If you are going to compare costs then they have to be on a like-for-like basis. Also it need not be new aircraft, for example the state could offer to buy the existing fleet of S-92's or source other second-hand aircraft on the market. Not all of those aircraft used by CHC were new builds nor do they have loads of SAR equipped S-92's just sitting around waiting for an aircraft to go U/S in Ireland. If they did then they would go bankrupt!!!!!!

        So to compare we need, 4x S-92's + 1x in maintenance + 1x emergency spare, which would cost around $117m for 10 year old aircraft (current rate of around $19.5m for a 10 year old S-92), that is €99m at today exchange rates, plus the aircraft will be good for another 20 years! Yes there are the operating costs to come on top but there is no need for a 10-20% mark-up for profits. And it need not be the AC that provides the service the state could have taken the 10 years to come up with an alternative like the Spanish SASEMAR.

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        • #34
          Originally posted by EUFighter View Post
          So the only other EU country using a private company are the Dutch, with two light twins.
          Even the contract mentioned for Norway is only for a local service in Tromsø, Svalbard. In Norway the provision of SAR is done by the RNoAF on behalf of the Coastguard withbSea Kings which are being replaced by AW-101's.

          In the following EU countries SAR is provided by the military or directly by another state agency;
          Sweden, Finland, Estonia, Poland, Germany, Denmark, Belgium, France, Spain, Portugal, Italy, Malta, Croatia, Greece, Cyprus, Bulgaria & Romania.
          The reason I mentioned all the above countries is to dispel the belief that SAR provided by commercial companies is widespread when in Europe it is not.

          Comment


          • #35
            Originally posted by EUFighter View Post
            If you are going to compare costs then they have to be on a like-for-like basis. Also it need not be new aircraft, for example the state could offer to buy the existing fleet of S-92's or source other second-hand aircraft on the market. Not all of those aircraft used by CHC were new builds nor do they have loads of SAR equipped S-92's just sitting around waiting for an aircraft to go U/S in Ireland. If they did then they would go bankrupt!!!!!!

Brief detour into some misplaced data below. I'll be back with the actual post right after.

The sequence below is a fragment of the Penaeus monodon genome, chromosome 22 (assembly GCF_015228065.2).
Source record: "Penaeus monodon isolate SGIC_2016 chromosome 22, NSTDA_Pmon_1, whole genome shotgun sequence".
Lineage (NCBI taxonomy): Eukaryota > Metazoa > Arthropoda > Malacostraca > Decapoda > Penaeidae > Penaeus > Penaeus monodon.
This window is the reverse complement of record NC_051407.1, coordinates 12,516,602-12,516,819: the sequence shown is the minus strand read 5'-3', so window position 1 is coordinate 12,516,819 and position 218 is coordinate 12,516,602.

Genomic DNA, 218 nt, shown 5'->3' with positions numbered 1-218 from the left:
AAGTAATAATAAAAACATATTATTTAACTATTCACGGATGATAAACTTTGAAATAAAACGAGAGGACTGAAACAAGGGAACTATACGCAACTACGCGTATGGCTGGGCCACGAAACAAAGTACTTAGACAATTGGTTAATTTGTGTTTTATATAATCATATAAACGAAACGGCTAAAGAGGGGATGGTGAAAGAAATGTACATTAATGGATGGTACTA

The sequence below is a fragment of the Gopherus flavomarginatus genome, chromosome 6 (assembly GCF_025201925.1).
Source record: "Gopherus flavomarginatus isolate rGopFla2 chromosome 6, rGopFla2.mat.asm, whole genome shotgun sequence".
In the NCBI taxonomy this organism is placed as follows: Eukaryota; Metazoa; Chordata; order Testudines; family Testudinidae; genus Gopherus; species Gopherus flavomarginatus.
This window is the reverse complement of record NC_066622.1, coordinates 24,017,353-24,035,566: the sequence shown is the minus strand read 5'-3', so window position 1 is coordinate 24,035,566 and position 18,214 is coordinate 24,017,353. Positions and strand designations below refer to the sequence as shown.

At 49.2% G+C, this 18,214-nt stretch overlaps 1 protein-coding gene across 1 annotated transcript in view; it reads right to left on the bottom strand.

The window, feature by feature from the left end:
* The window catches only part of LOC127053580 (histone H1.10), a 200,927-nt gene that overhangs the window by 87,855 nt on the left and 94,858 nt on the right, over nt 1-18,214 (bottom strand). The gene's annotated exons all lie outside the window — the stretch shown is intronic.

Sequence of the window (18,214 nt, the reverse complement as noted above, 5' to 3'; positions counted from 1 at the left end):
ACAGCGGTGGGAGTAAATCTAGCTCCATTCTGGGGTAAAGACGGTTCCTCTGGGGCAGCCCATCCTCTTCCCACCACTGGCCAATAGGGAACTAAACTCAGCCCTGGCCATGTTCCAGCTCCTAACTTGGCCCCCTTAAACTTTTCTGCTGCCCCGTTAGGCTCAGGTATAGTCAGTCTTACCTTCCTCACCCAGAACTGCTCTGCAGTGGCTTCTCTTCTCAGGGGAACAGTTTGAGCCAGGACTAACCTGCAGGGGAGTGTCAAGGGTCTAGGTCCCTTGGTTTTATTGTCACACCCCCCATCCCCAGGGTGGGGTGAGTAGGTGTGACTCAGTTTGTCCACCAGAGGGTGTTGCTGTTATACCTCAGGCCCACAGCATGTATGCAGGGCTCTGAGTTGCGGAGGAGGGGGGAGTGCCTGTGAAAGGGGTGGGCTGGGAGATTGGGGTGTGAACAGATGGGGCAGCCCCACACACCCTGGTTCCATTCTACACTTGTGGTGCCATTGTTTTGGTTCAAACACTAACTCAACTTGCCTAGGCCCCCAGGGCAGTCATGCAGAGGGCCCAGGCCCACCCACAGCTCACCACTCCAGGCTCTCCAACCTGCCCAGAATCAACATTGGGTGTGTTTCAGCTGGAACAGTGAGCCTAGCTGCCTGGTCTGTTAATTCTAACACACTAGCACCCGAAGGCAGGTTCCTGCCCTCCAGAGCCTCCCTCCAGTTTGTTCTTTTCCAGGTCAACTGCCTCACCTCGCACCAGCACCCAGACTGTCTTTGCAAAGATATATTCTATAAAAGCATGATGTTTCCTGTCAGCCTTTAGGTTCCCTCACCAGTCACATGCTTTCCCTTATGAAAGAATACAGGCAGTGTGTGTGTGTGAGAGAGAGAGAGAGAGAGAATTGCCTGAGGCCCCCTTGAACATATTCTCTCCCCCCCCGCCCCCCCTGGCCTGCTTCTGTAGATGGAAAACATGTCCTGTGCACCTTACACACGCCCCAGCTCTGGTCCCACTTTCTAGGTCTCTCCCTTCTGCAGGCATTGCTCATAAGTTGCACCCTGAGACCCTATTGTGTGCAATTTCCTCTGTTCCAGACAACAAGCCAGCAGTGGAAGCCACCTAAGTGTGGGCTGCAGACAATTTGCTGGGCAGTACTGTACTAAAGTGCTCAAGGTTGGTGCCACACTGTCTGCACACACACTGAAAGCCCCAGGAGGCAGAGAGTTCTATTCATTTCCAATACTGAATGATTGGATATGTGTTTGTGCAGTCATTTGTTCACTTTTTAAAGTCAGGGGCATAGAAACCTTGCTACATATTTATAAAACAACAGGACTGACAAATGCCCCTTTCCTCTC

So to compare we need, 4x S-92's + 1x in maintenance + 1x emergency spare, which would cost around $117m for 10 year old aircraft (current rate of around $19.5m for a 10 year old S-92), that is €99m at today exchange rates, plus the aircraft will be good for another 20 years! Yes there are the operating costs to come on top but there is no need for a 10-20% mark-up for profits. And it need not be the AC that provides the service the state could have taken the 10 years to come up with an alternative like the Spanish SASEMAR.
            You can't do like for like. You can only do that if you take CHC pilots off flying duties regularly to act in administrative roles, or train new SAR pilots. CHC techies must get the same pay as Air Corps Techies, and work the same hours. Maintenance can only be done at one location. CHC Do have lots of SAR equipped S92s lying around. They replaced R116 with an aircraft from Australia. They operate 46 of the type. To be fair, they could as easily have given us one of their 36 Super Pumas, until a new S92 was available.
            EI-ICG was built in 2011, delivered new in 2012.